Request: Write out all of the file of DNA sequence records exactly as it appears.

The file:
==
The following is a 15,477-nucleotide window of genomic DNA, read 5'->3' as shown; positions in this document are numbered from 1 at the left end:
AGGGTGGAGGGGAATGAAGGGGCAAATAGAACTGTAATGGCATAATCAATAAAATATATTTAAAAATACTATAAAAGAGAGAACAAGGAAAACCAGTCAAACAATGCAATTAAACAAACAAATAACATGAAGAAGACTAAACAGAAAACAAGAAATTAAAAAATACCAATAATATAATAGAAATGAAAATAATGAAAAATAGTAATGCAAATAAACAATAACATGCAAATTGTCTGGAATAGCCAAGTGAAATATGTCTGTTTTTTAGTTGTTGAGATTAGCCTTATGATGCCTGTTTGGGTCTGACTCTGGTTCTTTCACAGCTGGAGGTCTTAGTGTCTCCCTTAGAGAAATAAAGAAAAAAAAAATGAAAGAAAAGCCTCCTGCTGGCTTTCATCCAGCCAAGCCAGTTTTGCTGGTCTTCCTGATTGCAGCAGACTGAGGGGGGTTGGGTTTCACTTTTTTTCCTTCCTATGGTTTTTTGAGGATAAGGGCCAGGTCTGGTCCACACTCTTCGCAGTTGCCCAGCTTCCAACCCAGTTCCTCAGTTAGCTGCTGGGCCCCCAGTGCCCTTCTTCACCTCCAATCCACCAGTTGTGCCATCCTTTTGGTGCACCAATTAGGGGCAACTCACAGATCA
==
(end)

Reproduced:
The following is a 15,477-nucleotide window of genomic DNA, read 5'->3' as shown; positions in this document are numbered from 1 at the left end:
AGGGTGGAGGGGAATGAAGGGGCAAATAGAACTGTAATGGCATAATCAATAAAATATATTTAAAAATACTATAAAAGAGAGAACAAGGAAAACCAGTCAAACAATGCAATTAAACAAACAAATAACATGAAGAAGACTAAACAGAAAACAAGAAATTAAAAAATACCAATAATATAATAGAAATGAAAATAATGAAAAATAGTAATGCAAATAAACAATAACATGCAAATTGTCTGGAATAGCCAAGTGAAATATGTCTGTTTTTTAGTTGTTGAGATTAGCCTTATGATGCCTGTTTGGGTCTGACTCTGGTTCTTTCACAGCTGGAGGTCTTAGTGTCTCCCTTAGAGAAATAAAGAAAAAAAAAATGAAAGAAAAGCCTCCTGCTGGCTTTCATCCAGCCAAGCCAGTTTTGCTGGTCTTCCTGATTGCAGCAGACTGAGGGGGGTTGGGTTTCACTTTTTTTCCTTCCTATGGTTTTTTGAGGATAAGGGCCAGGTCTGGTCCACACTCTTCGCAGTTGCCCAGCTTCCAACCCAGTTCCTCAGTTAGCTGCTGGGCCCCCAGTGCCCTTCTTCACCTCCAATCCACCAGTTGTGCCATCCTTTTGGTGCACCAATTAGGGGCAACTCACAGATCA